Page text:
Best Assess #2
Dave Chaplin is CEO of IR35 compliance solution IR35 Shield. In the second part of a three-part guide to the Off-Payroll legislation coming into effect in April 2021, he outlines how best to assess a workforce.
Part two: how to assess a workforce
It is vital that compliance protocols are established now, well ahead of April 2021, and many companies will seek help from their accountants and advisers to help ensure a cohesive transition. Key to this is sourcing trustworthy compliance advice and accurate status assessments. There are a number of characteristics to seek in a compliance service, including:
- Demonstrably accurate status assessments
- Compliance-led services that offer ongoing protection
- Pedigree in IR35 matters, including recent tax tribunals
- Fast, cost effective and administratively efficient
Though contract reviews by some IR35 legal specialists will tick these boxes, the necessary expertise is in scarce supply, and few organisations will have the capacity to assume the work required of them by firms with large flexible workforces. Fortunately, specialist, scalable compliance solutions are available online, providing easy and affordable access to the necessary expertise.
While HMRC also advocates its Check Employment Status for Tax (CEST) tool for status assessments, the consensus within the contract market is that the tool is skewed towards delivering ‘inside IR35’ determinations. Furthermore, the taxman has been known to challenge CEST’s outcomes, which has resulted in significant tax bills for some of its users.
Evaluating the contingent workforce
It is important for hirers to establish which contractors require status assessments – i.e. limited company contractors who firms intend to retain beyond April 2021. At this stage, an initial assessment of each engagement based on the information at hand can help gauge which contracts pose problems and which projects might be at risk because of the Off-Payroll rollout.
Having evaluated the contingent workforce, a quality compliance solution or provider can help identify engagements posing an IR35 risk and propose risk mitigating wholesale changes to working conditions. Changes at this stage can prove highly beneficial, though they must be rigidly applied in practice and reflected in updated contracts.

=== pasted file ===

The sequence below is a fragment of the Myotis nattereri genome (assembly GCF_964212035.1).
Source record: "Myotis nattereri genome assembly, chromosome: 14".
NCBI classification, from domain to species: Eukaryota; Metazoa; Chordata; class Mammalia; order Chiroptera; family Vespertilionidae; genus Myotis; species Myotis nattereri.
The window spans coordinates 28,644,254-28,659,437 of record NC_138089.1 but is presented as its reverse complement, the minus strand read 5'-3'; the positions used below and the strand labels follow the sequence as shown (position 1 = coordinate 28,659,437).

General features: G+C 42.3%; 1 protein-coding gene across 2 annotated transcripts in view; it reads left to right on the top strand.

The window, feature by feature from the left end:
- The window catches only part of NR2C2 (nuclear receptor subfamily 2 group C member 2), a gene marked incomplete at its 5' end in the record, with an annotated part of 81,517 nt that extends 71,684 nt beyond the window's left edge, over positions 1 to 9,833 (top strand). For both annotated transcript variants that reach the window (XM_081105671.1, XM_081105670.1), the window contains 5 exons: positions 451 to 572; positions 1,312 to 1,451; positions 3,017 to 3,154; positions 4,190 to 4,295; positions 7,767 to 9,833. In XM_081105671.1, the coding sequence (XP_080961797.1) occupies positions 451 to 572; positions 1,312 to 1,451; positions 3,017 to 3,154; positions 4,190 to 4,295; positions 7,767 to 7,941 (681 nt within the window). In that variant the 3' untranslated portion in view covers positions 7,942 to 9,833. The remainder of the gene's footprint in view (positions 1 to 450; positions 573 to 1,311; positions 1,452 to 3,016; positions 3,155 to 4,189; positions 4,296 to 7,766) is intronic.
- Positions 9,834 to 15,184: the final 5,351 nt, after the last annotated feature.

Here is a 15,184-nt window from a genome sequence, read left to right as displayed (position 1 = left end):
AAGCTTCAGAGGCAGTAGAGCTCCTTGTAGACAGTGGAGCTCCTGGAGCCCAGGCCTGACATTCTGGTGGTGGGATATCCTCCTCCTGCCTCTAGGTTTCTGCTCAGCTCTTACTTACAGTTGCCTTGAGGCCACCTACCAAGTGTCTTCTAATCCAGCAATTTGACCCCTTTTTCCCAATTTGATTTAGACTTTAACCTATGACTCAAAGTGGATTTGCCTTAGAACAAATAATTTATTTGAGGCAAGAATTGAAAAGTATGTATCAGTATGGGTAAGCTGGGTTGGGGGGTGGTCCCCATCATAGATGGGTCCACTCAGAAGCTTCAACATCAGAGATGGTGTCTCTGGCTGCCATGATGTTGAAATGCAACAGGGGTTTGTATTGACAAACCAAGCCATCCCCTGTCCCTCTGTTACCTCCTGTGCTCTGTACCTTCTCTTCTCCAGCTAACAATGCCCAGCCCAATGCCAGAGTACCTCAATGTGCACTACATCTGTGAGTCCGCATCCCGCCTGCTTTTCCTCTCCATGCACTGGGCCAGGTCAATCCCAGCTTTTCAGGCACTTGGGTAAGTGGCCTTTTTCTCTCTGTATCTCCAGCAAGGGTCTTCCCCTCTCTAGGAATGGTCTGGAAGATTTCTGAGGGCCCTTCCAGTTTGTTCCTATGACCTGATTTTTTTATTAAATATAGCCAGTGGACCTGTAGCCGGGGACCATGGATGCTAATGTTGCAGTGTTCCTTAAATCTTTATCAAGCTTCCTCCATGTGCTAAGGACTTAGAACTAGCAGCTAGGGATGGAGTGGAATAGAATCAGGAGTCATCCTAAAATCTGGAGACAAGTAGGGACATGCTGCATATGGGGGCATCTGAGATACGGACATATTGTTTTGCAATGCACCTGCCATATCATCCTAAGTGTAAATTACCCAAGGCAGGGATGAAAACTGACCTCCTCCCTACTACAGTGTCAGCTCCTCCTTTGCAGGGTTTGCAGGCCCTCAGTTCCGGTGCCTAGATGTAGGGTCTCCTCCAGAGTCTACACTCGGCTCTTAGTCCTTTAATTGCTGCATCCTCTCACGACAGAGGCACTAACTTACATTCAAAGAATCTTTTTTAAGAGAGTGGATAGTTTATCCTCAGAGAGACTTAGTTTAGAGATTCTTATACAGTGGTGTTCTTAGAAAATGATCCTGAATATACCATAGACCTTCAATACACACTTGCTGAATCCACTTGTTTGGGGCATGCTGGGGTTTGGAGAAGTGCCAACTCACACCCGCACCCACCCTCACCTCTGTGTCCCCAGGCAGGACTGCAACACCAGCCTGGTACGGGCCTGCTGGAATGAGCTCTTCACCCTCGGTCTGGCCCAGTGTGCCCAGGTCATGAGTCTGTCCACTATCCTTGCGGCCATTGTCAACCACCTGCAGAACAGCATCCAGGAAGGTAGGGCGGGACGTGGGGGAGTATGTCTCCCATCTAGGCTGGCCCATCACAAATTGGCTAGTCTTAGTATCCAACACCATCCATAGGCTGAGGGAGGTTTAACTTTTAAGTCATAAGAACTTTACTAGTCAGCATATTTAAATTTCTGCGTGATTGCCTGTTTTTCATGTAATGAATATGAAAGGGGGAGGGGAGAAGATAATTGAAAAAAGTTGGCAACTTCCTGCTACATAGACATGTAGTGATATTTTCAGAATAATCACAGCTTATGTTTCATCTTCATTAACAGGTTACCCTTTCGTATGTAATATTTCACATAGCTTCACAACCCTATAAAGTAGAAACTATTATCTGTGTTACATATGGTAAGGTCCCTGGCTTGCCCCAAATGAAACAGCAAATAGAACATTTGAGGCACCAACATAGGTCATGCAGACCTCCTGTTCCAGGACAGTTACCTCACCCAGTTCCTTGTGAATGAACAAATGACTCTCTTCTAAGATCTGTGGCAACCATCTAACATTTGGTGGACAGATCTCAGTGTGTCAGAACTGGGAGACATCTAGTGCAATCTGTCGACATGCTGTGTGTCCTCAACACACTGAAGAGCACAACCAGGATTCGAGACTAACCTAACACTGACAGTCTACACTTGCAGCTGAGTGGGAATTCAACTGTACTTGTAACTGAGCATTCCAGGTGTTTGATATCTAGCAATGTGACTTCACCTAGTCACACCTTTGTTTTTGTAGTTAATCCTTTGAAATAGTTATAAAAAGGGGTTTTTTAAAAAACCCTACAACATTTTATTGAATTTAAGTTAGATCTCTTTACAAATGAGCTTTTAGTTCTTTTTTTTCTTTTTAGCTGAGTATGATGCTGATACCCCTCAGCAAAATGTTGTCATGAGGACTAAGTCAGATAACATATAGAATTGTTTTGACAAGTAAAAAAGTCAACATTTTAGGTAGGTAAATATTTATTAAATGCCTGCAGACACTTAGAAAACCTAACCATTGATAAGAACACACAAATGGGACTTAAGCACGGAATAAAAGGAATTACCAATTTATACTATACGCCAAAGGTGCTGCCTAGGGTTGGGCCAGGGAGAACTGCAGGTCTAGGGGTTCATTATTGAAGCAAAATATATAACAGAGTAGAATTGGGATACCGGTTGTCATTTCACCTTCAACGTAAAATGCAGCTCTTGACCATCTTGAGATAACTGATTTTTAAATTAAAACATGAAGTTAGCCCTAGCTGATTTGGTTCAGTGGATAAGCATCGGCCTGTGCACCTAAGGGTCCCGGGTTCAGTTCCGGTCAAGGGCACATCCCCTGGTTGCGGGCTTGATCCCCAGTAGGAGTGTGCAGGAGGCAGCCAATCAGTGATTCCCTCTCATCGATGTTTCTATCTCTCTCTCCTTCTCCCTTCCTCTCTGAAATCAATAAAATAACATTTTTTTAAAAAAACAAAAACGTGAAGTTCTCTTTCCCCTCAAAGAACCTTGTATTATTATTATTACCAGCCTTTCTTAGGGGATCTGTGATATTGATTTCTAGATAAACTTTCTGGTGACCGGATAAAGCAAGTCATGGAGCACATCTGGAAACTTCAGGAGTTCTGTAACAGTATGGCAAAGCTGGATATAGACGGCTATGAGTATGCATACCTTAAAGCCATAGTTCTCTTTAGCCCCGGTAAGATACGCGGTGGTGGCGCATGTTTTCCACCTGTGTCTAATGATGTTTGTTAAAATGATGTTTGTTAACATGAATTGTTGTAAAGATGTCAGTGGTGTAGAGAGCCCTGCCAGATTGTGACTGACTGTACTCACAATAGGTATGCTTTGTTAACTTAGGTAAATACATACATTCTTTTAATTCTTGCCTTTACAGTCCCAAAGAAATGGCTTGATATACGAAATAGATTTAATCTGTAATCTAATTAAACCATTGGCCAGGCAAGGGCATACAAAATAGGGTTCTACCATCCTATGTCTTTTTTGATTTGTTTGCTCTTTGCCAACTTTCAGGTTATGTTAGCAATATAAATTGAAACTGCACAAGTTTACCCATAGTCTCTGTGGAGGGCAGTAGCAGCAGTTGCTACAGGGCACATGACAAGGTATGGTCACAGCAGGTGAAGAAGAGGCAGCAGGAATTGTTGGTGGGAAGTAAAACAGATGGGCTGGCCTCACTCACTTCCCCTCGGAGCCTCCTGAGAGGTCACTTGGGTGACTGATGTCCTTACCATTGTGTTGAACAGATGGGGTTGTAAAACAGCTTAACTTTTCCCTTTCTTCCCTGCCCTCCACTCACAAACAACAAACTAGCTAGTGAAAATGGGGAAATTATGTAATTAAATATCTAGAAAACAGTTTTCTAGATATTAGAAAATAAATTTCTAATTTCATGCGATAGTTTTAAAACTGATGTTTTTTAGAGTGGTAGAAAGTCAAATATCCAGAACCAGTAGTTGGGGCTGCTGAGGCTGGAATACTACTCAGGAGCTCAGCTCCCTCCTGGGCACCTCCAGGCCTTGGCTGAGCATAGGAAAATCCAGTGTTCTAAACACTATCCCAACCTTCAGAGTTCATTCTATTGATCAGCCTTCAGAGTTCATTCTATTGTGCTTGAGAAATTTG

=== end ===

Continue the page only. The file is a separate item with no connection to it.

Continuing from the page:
Unfortunately, despite changes made to working practices, it may be impossible to retain certain contractors on an ‘outside IR35’ basis. Though contractors can obviously work within scope of the legislation, the costs of such engagements need to be considered by companies, with some contractors likely to increase their rates in response to their deemed status and subsequent tax increase.
Negotiate engagements before April
Once the workforce is profiled and full status assessments have been conducted, these can be carefully communicated to your contractors to understand likely outcomes. Having considered the financial impact of ‘inside IR35’ engagements on the business, firms will be better placed to discuss any rate renegotiations with contractors.
Where contractors and firms cannot reach agreement on any new terms, the existing ones will need to be served termination notices. An engagement model for those remaining on an ‘inside IR35’ basis will need to be agreed. With the renewed rise of non-compliant payroll schemes an increasingly prominent concern in the market, firms seeking to engage employee-like temporary workers who wish to entirely eliminate any tax risk would be best advised to simply issue fixed-term employment contracts.